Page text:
One of the great things about C# is how you handle variables. Variables are statically typed, have access modifiers, and can even use a nifty shorthand trick to easily and flexibly create "global" variables without wordy getter/setter methods. Let's dive in to how variables work in C#!
Define a variable inside of a function, and it is only accessibly inside of that function. There is no var keyword in C#. Rather, as in Java, we write the data type of the variable, followed by the variable name, then a single equals sign and the value (optional when declaring the variable).
As in other languages, local variables are good for temporarily storing information for calculations and intermediate steps since they are easily garbage collected and don't hang around in memory.
Instance variables or field variables are available to the whole class. They are declared outside of any function in the class, and can use any of these access modifiers: public, private, or protected. Here is an example of the material variable that is accessible from anywhere inside of the class (but not to external classes):
Public Variables Like a Pro
Suppose you wanted an external class to have access to the material variable. We can do this quite easily in Visual Studio. If you had a private class level variable as in the example above, and you wanted to make is visible to other class then you could just right-click on the variable name and go to Refactor -> Encapsulate Field. Doing this generates the following code:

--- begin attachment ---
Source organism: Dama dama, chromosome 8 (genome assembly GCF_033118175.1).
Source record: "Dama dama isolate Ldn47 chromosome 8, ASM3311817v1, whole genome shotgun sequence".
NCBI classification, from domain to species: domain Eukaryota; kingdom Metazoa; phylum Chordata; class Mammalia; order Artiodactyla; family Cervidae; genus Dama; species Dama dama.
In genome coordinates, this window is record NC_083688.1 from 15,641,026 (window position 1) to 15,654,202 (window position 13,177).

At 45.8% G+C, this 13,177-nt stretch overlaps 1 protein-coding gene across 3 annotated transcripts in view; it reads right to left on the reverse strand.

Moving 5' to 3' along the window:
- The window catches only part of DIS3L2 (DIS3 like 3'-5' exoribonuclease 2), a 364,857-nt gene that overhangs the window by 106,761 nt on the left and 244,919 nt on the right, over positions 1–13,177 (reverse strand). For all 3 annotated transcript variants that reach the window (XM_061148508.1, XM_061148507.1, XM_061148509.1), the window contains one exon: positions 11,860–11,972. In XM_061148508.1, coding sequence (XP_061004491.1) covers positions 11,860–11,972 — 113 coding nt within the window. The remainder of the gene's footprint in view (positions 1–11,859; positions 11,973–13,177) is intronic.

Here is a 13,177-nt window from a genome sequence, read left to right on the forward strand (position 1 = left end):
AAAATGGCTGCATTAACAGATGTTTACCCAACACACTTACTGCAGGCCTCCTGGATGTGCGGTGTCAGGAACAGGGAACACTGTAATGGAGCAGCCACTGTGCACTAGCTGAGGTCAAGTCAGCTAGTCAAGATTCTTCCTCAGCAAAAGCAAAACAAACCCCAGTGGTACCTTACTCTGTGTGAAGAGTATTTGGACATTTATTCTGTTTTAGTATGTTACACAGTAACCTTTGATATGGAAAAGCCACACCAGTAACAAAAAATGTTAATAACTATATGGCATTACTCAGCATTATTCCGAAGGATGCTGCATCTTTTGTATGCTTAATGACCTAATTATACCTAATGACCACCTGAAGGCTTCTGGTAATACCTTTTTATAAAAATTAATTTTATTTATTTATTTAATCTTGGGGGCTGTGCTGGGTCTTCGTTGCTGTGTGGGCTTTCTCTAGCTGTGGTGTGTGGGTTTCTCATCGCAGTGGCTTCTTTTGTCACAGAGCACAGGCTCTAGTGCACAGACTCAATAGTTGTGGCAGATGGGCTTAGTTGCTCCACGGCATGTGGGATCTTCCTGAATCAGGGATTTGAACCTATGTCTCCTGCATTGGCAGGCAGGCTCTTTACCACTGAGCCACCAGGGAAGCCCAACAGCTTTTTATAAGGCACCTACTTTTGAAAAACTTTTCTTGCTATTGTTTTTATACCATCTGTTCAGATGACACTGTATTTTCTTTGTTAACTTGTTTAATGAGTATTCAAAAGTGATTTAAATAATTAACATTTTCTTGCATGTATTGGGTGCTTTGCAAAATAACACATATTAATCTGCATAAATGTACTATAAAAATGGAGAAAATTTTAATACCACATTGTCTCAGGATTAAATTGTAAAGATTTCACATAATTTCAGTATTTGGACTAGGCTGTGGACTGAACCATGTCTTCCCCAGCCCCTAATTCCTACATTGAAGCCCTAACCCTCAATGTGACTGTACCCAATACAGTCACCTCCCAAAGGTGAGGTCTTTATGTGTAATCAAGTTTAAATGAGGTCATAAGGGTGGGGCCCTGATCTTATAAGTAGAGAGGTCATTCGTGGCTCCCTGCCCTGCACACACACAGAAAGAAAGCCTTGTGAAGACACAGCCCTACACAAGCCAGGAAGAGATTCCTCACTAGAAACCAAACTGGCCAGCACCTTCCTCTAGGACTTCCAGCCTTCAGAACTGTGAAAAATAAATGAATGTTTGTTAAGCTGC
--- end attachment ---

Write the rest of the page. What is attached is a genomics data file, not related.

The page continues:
It's a good practice to create public variables like this because it prevents headaches later. Suppose later you decide that you want to change the name of the reference to the variable in the current class from _material to _originalMaterial. Now you can simply use ctrl + f to find and replace all occurrences in the file. Note that this won't break any references to the variable from other classes as they class still just access it with instanceVar.material. Without the encapsulation you would have to go to every class and change the variable name to the new name which is no fun, especially in big projects.
Static variables, of course, belong to the Class itself, and not instances of the class. It's quite simple in C# to create static variables. Static variables can have either public, private, or protected access modifiers just as other variables do. Here's a quick example where material is a static variable:
Suppose you want to make a variable that can be overridden by subclasses that extends from this class using inheritance. For example, with the code below you can have a function that accepts a Dog object and tries to access the .size property. If it is a Dog object, it will use the private _size property, but if it is a Beagle Object it will use the _size property from the Beagle class. This is normally the behavior you want, and here's how to do it:
Did I miss any C# variable types? Let me know what you think about this C# variables quick start guide!
The posts on this site are written and maintained by Jim Lynch. About Jim...